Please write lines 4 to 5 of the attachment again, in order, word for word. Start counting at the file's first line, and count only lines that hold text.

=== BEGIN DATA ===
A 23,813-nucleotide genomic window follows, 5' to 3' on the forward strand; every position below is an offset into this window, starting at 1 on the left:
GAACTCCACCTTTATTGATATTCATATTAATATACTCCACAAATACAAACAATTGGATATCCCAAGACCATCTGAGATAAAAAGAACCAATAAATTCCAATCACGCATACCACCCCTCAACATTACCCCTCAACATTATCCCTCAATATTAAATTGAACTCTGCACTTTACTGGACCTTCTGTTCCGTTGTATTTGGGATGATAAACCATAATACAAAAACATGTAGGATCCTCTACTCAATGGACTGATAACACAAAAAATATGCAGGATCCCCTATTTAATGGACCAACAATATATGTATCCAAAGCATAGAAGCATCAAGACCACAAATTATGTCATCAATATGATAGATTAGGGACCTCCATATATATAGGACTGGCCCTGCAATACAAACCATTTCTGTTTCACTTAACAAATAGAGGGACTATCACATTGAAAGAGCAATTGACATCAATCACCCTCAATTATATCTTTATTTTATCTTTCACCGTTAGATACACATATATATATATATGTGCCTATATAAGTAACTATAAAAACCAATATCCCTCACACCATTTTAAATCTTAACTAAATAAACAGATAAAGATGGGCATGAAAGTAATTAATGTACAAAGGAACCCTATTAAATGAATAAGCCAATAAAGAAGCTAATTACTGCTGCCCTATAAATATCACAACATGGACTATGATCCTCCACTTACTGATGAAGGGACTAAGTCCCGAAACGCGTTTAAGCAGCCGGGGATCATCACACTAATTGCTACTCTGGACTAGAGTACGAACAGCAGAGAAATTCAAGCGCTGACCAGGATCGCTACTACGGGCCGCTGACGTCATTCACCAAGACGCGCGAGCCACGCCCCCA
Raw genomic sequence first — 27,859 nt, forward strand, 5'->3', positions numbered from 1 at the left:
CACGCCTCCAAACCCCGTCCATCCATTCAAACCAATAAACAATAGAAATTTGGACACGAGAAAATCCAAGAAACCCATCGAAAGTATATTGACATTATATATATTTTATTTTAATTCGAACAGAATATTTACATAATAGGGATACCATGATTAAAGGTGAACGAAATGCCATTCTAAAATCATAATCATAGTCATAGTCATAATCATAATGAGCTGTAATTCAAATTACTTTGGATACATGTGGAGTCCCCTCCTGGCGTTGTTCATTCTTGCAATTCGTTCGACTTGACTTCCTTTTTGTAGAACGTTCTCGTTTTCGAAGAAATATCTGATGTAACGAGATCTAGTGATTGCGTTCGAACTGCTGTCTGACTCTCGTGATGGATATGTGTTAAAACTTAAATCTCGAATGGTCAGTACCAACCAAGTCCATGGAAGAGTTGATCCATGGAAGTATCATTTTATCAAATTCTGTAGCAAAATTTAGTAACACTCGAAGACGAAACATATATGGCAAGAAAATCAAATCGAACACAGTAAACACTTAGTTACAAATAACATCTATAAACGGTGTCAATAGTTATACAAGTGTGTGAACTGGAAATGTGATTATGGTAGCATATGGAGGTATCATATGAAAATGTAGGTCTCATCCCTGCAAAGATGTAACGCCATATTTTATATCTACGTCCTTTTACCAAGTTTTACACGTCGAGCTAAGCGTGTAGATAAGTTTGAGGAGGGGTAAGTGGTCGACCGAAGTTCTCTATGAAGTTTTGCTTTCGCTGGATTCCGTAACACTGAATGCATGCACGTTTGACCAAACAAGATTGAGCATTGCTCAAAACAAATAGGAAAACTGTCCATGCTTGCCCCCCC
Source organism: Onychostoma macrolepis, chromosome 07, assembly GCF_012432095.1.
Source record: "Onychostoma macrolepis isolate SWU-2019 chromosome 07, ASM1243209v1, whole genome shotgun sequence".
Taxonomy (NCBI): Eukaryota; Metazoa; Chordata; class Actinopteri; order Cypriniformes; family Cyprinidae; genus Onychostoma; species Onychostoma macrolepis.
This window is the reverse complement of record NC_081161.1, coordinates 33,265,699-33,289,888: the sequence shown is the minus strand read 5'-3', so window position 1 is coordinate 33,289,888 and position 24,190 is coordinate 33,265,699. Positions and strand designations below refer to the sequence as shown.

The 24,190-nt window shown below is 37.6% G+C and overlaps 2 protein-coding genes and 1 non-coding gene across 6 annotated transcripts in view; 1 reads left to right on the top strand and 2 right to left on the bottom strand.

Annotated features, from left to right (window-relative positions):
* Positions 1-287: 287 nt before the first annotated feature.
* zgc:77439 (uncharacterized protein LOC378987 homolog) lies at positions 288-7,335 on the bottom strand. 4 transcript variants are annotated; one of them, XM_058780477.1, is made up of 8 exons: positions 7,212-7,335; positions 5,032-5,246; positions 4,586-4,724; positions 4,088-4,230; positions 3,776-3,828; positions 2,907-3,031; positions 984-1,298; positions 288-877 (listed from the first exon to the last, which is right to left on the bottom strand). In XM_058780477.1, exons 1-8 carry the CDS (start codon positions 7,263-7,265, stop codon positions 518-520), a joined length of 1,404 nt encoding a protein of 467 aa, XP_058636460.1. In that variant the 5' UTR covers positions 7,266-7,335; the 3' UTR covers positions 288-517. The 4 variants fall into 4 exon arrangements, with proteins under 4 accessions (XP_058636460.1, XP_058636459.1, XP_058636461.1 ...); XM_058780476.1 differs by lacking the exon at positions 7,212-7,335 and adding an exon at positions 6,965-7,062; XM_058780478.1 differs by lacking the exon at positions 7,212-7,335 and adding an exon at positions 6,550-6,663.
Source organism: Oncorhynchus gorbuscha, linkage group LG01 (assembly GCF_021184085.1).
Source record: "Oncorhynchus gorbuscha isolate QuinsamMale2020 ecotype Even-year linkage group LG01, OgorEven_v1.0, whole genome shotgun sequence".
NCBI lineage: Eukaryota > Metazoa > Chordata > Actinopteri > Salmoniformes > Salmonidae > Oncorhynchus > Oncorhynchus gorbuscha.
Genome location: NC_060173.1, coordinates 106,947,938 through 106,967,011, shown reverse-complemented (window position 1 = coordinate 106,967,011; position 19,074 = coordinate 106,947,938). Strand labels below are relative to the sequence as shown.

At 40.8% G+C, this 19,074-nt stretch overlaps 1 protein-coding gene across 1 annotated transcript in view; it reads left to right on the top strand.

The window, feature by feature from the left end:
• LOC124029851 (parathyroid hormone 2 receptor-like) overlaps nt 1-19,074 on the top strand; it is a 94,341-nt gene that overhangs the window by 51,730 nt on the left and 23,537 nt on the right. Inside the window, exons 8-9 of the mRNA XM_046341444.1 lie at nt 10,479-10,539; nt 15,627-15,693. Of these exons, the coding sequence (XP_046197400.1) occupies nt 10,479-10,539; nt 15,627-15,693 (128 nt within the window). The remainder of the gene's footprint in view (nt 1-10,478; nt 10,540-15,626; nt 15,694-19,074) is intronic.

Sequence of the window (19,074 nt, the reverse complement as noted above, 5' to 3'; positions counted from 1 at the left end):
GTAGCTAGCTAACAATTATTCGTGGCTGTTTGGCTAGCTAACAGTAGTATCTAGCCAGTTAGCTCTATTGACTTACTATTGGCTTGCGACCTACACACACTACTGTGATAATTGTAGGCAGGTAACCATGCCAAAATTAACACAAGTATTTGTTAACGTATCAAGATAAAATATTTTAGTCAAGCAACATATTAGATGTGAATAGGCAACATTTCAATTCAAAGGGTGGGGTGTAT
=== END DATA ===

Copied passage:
CACGCCTCCAAACCCCGTCCATCCATTCAAACCAATAAACAATAGAAATTTGGACACGAGAAAATCCAAGAAACCCATCGAAAGTATATTGACATTATATATATTTTATTTTAATTCGAACAGAATATTTACATAATAGGGATACCATGATTAAAGGTGAACGAAATGCCATTCTAAAATCATAATCATAGTCATAGTCATAATCATAATGAGCTGTAATTCAAATTACTTTGGATACATGTGGAGTCCCCTCCTGGCGTTGTTCATTCTTGCAATTCGTTCGACTTGACTTCCTTTTTGTAGAACGTTCTCGTTTTCGAAGAAATATCTGATGTAACGAGATCTAGTGATTGCGTTCGAACTGCTGTCTGACTCTCGTGATGGATATGTGTTAAAACTTAAATCTCGAATGGTCAGTACCAACCAAGTCCATGGAAGAGTTGATCCATGGAAGTATCATTTTATCAAATTCTGTAGCAAAATTTAGTAACACTCGAAGACGAAACATATATGGCAAGAAAATCAAATCGAACACAGTAAACACTTAGTTACAAATAACATCTATAAACGGTGTCAATAGTTATACAAGTGTGTGAACTGGAAATGTGATTATGGTAGCATATGGAGGTATCATATGAAAATGTAGGTCTCATCCCTGCAAAGATGTAACGCCATATTTTATATCTACGTCCTTTTACCAAGTTTTACACGTCGAGCTAAGCGTGTAGATAAGTTTGAGGAGGGGTAAGTGGTCGACCGAAGTTCTCTATGAAGTTTTGCTTTCGCTGGATTCCGTAACACTGAATGCATGCACGTTTGACCAAACAAGATTGAGCATTGCTCAAAACAAATAGGAAAACTGTCCATGCTTGCCCCCCC
Source organism: Onychostoma macrolepis, chromosome 07, assembly GCF_012432095.1.